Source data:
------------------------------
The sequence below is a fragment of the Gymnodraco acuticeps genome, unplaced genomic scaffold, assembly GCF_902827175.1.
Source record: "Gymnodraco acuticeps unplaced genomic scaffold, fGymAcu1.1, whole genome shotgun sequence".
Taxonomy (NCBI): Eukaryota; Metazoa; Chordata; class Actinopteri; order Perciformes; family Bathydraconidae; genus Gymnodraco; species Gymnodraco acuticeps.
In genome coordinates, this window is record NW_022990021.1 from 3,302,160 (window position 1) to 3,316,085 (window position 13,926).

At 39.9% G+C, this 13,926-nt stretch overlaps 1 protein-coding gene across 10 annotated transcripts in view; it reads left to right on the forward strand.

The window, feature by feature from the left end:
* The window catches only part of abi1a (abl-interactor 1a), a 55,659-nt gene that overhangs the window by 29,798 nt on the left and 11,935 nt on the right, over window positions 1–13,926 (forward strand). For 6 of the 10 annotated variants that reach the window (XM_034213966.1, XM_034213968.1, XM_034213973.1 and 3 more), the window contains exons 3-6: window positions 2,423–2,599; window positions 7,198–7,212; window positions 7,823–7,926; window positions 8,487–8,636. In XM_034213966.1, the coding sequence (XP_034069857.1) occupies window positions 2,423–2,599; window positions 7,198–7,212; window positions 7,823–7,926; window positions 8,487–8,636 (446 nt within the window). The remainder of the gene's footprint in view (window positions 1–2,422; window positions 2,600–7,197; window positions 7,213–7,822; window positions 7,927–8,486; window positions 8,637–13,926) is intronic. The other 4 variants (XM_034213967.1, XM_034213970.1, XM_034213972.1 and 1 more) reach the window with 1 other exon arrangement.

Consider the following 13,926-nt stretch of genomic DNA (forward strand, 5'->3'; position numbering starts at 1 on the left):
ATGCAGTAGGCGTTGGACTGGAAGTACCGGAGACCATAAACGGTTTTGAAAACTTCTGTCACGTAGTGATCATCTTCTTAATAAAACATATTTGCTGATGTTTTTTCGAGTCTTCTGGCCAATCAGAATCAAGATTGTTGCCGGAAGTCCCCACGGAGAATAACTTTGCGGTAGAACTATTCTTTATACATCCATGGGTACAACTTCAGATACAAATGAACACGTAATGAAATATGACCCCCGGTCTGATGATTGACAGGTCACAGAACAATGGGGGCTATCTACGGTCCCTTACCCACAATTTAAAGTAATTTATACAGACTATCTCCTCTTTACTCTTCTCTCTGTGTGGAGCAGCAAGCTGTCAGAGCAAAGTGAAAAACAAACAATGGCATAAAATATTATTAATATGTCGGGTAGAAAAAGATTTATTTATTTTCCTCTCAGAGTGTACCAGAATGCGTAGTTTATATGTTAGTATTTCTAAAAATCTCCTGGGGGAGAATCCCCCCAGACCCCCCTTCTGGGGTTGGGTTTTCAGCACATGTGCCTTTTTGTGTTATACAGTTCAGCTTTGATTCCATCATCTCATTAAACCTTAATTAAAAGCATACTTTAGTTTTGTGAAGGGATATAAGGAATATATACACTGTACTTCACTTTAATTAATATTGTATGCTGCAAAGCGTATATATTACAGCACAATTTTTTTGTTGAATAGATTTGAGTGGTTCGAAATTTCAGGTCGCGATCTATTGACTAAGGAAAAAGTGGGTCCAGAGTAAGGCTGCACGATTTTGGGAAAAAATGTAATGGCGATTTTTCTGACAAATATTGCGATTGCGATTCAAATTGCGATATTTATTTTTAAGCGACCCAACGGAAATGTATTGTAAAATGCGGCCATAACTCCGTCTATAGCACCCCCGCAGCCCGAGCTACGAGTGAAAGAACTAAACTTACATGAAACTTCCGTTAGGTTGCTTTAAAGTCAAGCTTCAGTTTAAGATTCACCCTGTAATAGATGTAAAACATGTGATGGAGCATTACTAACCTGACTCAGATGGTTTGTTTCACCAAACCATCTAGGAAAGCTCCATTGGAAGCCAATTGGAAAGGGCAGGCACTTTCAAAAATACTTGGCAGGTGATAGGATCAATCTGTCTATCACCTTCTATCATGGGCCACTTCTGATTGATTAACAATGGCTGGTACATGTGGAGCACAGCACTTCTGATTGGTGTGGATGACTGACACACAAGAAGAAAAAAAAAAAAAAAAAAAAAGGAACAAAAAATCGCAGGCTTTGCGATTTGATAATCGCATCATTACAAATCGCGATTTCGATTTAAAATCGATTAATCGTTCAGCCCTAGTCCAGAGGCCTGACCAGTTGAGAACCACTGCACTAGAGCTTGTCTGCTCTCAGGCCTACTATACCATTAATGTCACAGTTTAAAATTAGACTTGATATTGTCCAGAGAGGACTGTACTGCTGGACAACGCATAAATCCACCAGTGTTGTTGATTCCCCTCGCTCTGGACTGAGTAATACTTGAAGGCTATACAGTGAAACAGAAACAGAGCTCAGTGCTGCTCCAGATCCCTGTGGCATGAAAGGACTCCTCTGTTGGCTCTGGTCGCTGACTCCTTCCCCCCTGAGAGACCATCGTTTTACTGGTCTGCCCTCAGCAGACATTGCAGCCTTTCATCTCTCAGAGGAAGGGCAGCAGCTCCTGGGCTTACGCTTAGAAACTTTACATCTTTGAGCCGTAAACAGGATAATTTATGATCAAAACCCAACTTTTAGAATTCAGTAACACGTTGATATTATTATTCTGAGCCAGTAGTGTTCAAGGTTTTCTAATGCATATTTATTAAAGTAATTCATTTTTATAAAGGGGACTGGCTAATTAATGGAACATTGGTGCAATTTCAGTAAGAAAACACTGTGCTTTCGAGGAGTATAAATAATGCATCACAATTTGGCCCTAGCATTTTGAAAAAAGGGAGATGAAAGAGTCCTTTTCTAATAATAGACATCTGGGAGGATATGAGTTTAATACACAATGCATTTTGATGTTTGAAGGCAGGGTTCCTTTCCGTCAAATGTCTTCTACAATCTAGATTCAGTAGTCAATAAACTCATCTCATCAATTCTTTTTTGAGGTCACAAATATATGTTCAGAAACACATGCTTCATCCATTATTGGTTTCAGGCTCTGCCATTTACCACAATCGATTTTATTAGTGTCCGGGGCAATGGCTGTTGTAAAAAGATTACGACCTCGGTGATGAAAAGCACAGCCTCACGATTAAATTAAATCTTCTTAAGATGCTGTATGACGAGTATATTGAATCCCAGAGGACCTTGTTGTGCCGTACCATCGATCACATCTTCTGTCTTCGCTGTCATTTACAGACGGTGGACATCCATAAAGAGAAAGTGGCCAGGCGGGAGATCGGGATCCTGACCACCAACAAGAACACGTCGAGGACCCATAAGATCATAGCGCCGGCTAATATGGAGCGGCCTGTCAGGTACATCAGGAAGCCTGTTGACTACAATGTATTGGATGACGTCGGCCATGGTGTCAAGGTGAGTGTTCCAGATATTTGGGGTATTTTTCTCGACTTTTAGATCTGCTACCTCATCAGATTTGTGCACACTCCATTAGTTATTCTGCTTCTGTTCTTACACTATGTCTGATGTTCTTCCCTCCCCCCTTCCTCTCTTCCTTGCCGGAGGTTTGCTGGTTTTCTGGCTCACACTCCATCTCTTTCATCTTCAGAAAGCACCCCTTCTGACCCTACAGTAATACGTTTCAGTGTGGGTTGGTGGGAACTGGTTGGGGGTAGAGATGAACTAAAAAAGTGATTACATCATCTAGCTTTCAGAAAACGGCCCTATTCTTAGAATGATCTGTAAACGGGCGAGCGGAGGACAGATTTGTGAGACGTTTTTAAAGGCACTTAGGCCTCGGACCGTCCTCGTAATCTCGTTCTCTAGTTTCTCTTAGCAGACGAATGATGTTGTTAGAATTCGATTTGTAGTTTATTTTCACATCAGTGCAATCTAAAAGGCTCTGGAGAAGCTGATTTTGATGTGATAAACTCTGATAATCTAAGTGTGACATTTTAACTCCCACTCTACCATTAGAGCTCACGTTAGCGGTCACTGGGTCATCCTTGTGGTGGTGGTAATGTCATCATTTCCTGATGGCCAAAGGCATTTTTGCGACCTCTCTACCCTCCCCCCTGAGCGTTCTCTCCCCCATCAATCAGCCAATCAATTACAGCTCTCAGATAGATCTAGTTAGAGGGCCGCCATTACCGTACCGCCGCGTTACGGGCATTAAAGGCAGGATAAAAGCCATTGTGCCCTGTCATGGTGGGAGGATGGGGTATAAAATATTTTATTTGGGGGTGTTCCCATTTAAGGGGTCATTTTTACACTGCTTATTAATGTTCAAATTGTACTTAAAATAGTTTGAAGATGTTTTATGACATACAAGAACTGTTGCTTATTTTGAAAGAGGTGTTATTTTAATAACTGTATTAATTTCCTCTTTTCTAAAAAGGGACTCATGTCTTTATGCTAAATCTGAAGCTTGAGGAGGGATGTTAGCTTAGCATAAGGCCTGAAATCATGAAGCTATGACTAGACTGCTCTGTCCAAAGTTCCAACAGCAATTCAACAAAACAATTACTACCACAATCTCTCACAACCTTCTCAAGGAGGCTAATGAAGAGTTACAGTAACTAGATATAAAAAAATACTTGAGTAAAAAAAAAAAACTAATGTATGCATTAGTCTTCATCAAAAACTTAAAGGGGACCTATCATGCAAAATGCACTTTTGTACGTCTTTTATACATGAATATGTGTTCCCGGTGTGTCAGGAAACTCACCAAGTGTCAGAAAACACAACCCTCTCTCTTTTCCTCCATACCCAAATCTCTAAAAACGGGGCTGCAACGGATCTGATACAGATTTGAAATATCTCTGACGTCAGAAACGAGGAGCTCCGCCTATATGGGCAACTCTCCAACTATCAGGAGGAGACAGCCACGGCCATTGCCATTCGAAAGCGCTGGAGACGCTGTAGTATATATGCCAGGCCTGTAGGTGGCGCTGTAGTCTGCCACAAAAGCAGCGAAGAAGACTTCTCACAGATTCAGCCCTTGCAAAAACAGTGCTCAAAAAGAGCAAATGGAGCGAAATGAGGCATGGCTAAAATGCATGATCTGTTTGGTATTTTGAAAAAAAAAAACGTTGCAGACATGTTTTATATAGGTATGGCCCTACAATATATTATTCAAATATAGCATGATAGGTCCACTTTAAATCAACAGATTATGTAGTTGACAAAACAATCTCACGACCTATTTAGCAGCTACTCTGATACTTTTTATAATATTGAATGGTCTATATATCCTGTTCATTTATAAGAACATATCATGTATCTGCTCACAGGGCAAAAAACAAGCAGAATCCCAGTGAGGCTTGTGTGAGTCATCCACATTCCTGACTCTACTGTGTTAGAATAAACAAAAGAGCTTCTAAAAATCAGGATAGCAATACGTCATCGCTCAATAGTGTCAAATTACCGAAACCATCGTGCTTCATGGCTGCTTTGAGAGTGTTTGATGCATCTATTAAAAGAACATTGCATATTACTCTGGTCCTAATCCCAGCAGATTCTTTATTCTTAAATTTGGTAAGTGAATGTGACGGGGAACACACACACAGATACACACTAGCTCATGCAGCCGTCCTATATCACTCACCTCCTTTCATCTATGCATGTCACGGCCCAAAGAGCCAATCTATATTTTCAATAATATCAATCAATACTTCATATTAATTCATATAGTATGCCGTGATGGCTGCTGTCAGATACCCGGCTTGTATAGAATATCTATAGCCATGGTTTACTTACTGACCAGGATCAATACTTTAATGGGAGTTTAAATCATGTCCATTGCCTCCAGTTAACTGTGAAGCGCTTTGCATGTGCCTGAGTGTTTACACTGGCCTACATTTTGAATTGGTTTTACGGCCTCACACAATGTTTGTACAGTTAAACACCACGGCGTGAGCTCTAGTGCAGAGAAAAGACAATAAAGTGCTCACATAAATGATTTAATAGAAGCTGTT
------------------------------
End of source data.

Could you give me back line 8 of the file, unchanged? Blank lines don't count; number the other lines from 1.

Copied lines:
Consider the following 13,926-nt stretch of genomic DNA (forward strand, 5'->3'; position numbering starts at 1 on the left):